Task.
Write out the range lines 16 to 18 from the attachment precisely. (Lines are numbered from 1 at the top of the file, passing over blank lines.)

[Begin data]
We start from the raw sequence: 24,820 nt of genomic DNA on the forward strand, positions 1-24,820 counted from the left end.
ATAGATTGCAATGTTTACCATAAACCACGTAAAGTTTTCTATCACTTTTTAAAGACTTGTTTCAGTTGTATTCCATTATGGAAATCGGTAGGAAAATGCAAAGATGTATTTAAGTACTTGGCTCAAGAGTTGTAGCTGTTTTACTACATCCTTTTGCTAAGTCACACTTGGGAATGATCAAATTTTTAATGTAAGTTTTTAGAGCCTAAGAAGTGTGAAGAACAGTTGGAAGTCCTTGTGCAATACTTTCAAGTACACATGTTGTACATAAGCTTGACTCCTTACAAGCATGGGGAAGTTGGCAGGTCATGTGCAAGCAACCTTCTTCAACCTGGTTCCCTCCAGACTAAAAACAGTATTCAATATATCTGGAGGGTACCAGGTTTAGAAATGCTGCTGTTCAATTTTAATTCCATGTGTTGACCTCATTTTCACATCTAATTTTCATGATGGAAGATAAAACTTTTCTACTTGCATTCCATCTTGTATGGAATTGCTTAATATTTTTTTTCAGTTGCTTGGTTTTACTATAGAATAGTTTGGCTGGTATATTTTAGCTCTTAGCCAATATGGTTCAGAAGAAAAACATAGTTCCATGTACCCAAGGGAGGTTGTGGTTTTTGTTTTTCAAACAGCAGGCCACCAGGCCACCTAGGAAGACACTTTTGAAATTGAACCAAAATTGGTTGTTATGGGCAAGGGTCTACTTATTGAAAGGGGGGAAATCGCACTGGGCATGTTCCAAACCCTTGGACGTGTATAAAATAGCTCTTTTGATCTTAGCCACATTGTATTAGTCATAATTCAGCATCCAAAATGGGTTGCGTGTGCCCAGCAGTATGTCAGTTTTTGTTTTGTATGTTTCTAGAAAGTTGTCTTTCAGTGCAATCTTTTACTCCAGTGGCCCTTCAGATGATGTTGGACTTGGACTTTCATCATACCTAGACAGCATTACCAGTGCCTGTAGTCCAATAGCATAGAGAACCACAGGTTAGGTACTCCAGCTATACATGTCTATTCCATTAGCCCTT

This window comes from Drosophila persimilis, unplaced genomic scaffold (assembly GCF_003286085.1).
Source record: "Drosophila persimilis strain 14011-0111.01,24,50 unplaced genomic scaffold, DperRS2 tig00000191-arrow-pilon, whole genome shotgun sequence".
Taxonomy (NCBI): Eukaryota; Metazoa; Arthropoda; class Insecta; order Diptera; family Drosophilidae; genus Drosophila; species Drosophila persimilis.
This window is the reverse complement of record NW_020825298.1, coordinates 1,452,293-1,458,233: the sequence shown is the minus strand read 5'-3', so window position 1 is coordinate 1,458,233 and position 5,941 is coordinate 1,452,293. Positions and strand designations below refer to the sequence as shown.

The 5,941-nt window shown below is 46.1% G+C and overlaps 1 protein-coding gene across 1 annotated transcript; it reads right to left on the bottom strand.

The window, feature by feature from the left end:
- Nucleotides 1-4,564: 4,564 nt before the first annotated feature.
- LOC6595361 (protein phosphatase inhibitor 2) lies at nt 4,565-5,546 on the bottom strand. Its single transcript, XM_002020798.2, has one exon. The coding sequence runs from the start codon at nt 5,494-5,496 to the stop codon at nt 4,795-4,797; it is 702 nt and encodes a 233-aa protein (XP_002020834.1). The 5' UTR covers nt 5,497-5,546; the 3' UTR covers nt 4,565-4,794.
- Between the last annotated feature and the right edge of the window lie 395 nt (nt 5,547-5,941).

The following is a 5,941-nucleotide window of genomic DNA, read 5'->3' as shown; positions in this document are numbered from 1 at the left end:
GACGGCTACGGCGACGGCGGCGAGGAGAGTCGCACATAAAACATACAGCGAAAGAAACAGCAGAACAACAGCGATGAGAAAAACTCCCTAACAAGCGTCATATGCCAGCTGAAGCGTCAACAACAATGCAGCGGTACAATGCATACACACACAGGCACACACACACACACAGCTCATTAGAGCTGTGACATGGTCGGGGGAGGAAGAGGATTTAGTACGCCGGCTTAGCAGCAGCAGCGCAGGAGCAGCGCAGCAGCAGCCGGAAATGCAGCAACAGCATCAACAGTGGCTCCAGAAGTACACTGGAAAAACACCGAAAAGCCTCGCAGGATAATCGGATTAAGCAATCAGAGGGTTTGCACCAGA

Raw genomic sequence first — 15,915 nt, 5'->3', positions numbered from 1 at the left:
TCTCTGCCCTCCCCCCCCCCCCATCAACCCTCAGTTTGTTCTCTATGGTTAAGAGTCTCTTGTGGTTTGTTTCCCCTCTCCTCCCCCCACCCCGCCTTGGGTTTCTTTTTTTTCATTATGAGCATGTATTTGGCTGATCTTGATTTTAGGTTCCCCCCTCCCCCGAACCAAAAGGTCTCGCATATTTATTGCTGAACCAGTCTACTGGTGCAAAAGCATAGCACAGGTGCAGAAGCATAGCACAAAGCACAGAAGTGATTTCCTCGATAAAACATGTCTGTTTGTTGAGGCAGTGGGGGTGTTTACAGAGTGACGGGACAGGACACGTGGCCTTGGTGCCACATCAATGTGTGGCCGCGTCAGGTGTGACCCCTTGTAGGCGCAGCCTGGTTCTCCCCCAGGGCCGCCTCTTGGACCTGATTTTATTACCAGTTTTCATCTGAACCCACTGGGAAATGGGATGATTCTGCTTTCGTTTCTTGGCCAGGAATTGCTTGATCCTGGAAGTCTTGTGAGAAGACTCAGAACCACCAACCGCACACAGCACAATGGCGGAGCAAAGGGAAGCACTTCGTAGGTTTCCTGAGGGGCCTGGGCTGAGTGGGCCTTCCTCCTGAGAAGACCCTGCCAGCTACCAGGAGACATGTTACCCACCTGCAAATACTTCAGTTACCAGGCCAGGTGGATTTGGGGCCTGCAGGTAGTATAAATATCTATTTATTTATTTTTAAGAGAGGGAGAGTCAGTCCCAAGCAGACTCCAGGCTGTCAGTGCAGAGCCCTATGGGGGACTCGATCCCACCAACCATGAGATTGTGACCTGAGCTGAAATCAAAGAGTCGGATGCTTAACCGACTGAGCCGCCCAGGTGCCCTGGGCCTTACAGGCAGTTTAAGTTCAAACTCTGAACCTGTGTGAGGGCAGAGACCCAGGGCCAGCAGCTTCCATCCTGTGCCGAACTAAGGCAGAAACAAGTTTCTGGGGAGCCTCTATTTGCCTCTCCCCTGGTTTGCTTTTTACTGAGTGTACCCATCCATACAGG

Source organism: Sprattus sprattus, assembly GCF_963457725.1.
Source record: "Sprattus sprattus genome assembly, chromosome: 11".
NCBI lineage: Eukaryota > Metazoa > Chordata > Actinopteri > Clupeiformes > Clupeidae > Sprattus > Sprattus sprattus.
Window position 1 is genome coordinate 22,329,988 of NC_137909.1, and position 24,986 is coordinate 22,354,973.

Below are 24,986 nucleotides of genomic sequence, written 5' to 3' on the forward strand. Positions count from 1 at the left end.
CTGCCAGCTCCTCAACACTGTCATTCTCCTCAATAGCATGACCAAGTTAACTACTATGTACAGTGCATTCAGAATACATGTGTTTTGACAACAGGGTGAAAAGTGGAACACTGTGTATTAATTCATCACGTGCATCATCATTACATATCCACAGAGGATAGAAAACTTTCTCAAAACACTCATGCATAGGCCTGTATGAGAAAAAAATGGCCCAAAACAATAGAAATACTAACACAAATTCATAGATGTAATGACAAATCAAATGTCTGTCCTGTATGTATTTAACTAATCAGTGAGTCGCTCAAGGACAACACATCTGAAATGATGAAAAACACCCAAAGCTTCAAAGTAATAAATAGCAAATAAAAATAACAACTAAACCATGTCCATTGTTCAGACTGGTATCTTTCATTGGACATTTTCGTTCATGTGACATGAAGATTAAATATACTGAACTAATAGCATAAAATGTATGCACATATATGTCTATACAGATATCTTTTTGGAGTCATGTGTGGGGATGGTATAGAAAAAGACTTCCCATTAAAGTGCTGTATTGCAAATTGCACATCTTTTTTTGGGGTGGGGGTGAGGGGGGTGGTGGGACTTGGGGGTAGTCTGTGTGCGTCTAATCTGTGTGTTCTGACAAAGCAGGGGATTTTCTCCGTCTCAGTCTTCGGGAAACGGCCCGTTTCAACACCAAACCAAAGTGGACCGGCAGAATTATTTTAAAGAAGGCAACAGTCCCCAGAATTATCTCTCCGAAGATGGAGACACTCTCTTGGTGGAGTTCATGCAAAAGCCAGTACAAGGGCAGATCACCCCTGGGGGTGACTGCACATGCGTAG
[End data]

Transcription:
Source organism: Sprattus sprattus, assembly GCF_963457725.1.
Source record: "Sprattus sprattus genome assembly, chromosome: 11".
NCBI lineage: Eukaryota > Metazoa > Chordata > Actinopteri > Clupeiformes > Clupeidae > Sprattus > Sprattus sprattus.